F
5
E
M
6
E
F
7
U
M
8
E
M
:
:
:
:
:
:
Now this is a bivariate situation; we have two variables, medium of schooling and sex of the
student.
In order to summarize the above information, we will construct a table containing a box head
and a stub as shown below:
Sex
MALE
Female
Total
Med.
Urdu
English
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Total
The top row of this kind of a table is known as the boxhead and the first column of
the table is known as stub.
Next, we will count the number of students falling in each of the following four categories:
1.
Male student coming from an Urdu medium school.
2.
Female student coming from an Urdu medium school.
3.
Male student coming from an English medium school.
4.
Female student coming from an English medium school.
As a result, suppose we obtain the following figures:
Sex
MALE
Female
Total
Med.
202
517
719
Urdu
350
131
481
English
552
648
1200
Total
What we have just accomplished is an example of a bivariate frequency table pertaining to
two qualitative variables.
COMPONENT BAR CHAR:
Let us now consider how we will depict the above information diagrammatically.
This can be accomplished by constructing the component bar chart (also known as the
subdivided bar chart) as shown below:
Urdu
English
800
700
600
500
400
300
200
100
0
Male
Female
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MTH001 ­ Elementary Mathematics
In the above figure, each bar has been divided into two parts. The first bar represents the
total number of male students whereas the second bar represents the total number of
female students.
As far as the medium of schooling is concerned, the lower part of each bar
represents the students coming from English medium schools. Whereas the upper part of
each bar represents the students coming from the Urdu medium schools.The advantage of
this kind of a diagram is that we are able to ascertain the situation of both the variables at a
glance.
We can compare the number of male students in the college with the number of
female students, and at the same time we can compare the number of English medium
students among the males with the number of English medium students among the females.
MULTIPLE BAR CHART
The next diagram to be considered is the multiple bar chart.
Let us consider an example.
Suppose we have information regarding the imports and exports of Pakistan for the
years 1970-71 to 1974-75 as shown in the table below:
Imports
Exports
Years
(Crores of Rs.)
(Crores of Rs.)
1970-71
370
200
1971-72
350
337
1972-73
840
855
1973-74
1438
1016
1974-75
2092
1029
Source: State Bank of Pakistan
A multiple bar chart is a very useful and effective way of presenting this kind of information.
This kind of a chart consists of a set of grouped bars, the lengths of which are
proportionate to the values of our variables, and each of which is shaded or coloured
differently in order to aid identification.
With reference to the above example, we obtain the multiple bar chart shown below:
Multiple Bar Chart Showing
Imports & Exports
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MTH001 ­ Elementary Mathematics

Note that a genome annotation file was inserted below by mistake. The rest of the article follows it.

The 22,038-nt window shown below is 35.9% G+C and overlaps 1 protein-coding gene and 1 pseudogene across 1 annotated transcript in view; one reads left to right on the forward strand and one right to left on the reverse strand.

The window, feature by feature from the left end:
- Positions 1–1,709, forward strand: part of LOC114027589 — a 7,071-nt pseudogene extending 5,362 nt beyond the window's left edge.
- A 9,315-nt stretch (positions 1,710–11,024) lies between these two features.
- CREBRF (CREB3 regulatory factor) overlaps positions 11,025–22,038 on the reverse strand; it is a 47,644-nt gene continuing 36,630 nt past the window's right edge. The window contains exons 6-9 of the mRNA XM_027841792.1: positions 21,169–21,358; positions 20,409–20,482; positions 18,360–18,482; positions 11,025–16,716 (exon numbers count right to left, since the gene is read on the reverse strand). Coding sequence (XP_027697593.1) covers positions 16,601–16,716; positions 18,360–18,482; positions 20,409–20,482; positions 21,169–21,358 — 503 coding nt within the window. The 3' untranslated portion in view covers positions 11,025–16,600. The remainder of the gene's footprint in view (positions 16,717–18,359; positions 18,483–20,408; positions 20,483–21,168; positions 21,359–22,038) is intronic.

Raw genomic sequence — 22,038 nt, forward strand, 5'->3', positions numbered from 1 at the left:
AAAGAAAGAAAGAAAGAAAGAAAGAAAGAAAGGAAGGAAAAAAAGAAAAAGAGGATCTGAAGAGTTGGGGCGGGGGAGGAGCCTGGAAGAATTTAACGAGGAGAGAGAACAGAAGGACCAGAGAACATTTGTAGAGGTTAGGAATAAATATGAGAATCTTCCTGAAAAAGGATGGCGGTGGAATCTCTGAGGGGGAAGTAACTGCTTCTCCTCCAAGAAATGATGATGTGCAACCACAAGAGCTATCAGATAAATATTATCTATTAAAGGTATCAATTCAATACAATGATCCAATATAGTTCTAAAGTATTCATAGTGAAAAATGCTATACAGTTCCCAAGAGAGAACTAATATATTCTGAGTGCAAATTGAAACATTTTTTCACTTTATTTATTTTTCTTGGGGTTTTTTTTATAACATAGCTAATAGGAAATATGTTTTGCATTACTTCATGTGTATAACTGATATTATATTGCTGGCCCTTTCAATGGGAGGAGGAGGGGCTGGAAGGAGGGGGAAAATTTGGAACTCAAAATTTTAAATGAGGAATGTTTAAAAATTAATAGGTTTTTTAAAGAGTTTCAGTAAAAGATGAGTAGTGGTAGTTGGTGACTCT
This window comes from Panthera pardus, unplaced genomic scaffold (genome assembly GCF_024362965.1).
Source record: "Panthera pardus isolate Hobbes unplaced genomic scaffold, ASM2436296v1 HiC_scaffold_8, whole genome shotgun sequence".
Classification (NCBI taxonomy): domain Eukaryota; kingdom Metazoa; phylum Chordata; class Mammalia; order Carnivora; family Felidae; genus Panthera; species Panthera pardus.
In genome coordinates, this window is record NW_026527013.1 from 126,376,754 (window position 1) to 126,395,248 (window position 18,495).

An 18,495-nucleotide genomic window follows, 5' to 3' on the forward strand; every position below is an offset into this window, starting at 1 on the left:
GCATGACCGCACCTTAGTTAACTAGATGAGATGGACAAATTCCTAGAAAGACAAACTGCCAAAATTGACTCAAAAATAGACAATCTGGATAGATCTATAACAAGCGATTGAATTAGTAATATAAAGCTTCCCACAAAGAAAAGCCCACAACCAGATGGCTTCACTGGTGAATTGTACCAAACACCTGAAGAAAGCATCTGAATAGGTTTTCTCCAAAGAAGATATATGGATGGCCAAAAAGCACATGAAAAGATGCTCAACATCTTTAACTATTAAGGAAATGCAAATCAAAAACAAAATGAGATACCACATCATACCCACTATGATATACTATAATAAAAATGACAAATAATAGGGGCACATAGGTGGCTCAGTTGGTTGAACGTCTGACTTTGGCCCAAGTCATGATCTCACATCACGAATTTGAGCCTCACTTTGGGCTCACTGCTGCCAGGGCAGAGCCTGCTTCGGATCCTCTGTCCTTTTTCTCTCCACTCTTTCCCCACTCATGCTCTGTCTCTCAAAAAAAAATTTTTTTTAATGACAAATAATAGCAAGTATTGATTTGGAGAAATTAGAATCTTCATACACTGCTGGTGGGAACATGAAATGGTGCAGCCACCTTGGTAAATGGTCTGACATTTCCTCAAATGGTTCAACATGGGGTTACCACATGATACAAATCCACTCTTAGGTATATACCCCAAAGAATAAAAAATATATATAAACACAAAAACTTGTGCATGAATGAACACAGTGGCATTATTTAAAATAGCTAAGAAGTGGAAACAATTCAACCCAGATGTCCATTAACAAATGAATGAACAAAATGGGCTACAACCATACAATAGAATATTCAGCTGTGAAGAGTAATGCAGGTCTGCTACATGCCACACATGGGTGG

of Pakistan 1970-71 to 1974-75
This is a very good device for the comparison of two different kinds of information.
2500
2000
1500
Imports
1000
Exports
500
0
If, in addition to information regarding imports and exports, we also had information
regarding production, we could
have compared them from year to year by grouping the three bars together.
The question is, what is the basic difference between a component bar chart and a multiple
bar chart?
The component bar chart should be used when we have available to us information
regarding totals and their components.
For example, the total number of male students out of which some are Urdu medium
and some are English medium. The number of Urdu medium male students and the number
of English medium male students add up to give us the total number of male students.
On the contrary, in the example of exports and imports, the imports and exports do not add
up to give us the totality of some one thing!
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Table of Contents:
  1. Recommended Books:Set of Integers, SYMBOLIC REPRESENTATION
  2. Truth Tables for:DE MORGANíS LAWS, TAUTOLOGY
  3. APPLYING LAWS OF LOGIC:TRANSLATING ENGLISH SENTENCES TO SYMBOLS
  4. BICONDITIONAL:LOGICAL EQUIVALENCE INVOLVING BICONDITIONAL
  5. BICONDITIONAL:ARGUMENT, VALID AND INVALID ARGUMENT
  6. BICONDITIONAL:TABULAR FORM, SUBSET, EQUAL SETS
  7. BICONDITIONAL:UNION, VENN DIAGRAM FOR UNION
  8. ORDERED PAIR:BINARY RELATION, BINARY RELATION
  9. REFLEXIVE RELATION:SYMMETRIC RELATION, TRANSITIVE RELATION
  10. REFLEXIVE RELATION:IRREFLEXIVE RELATION, ANTISYMMETRIC RELATION
  11. RELATIONS AND FUNCTIONS:FUNCTIONS AND NONFUNCTIONS
  12. INJECTIVE FUNCTION or ONE-TO-ONE FUNCTION:FUNCTION NOT ONTO
  13. SEQUENCE:ARITHMETIC SEQUENCE, GEOMETRIC SEQUENCE:
  14. SERIES:SUMMATION NOTATION, COMPUTING SUMMATIONS:
  15. Applications of Basic Mathematics Part 1:BASIC ARITHMETIC OPERATIONS
  16. Applications of Basic Mathematics Part 4:PERCENTAGE CHANGE
  17. Applications of Basic Mathematics Part 5:DECREASE IN RATE
  18. Applications of Basic Mathematics:NOTATIONS, ACCUMULATED VALUE
  19. Matrix and its dimension Types of matrix:TYPICAL APPLICATIONS
  20. MATRICES:Matrix Representation, ADDITION AND SUBTRACTION OF MATRICES
  21. RATIO AND PROPORTION MERCHANDISING:Punch recipe, PROPORTION
  22. WHAT IS STATISTICS?:CHARACTERISTICS OF THE SCIENCE OF STATISTICS
  23. WHAT IS STATISTICS?:COMPONENT BAR CHAR, MULTIPLE BAR CHART
  24. WHAT IS STATISTICS?:DESIRABLE PROPERTIES OF THE MODE, THE ARITHMETIC MEAN
  25. Median in Case of a Frequency Distribution of a Continuous Variable
  26. GEOMETRIC MEAN:HARMONIC MEAN, MID-QUARTILE RANGE
  27. GEOMETRIC MEAN:Number of Pupils, QUARTILE DEVIATION:
  28. GEOMETRIC MEAN:MEAN DEVIATION FOR GROUPED DATA
  29. COUNTING RULES:RULE OF PERMUTATION, RULE OF COMBINATION
  30. Definitions of Probability:MUTUALLY EXCLUSIVE EVENTS, Venn Diagram
  31. THE RELATIVE FREQUENCY DEFINITION OF PROBABILITY:ADDITION LAW
  32. THE RELATIVE FREQUENCY DEFINITION OF PROBABILITY:INDEPENDENT EVENTS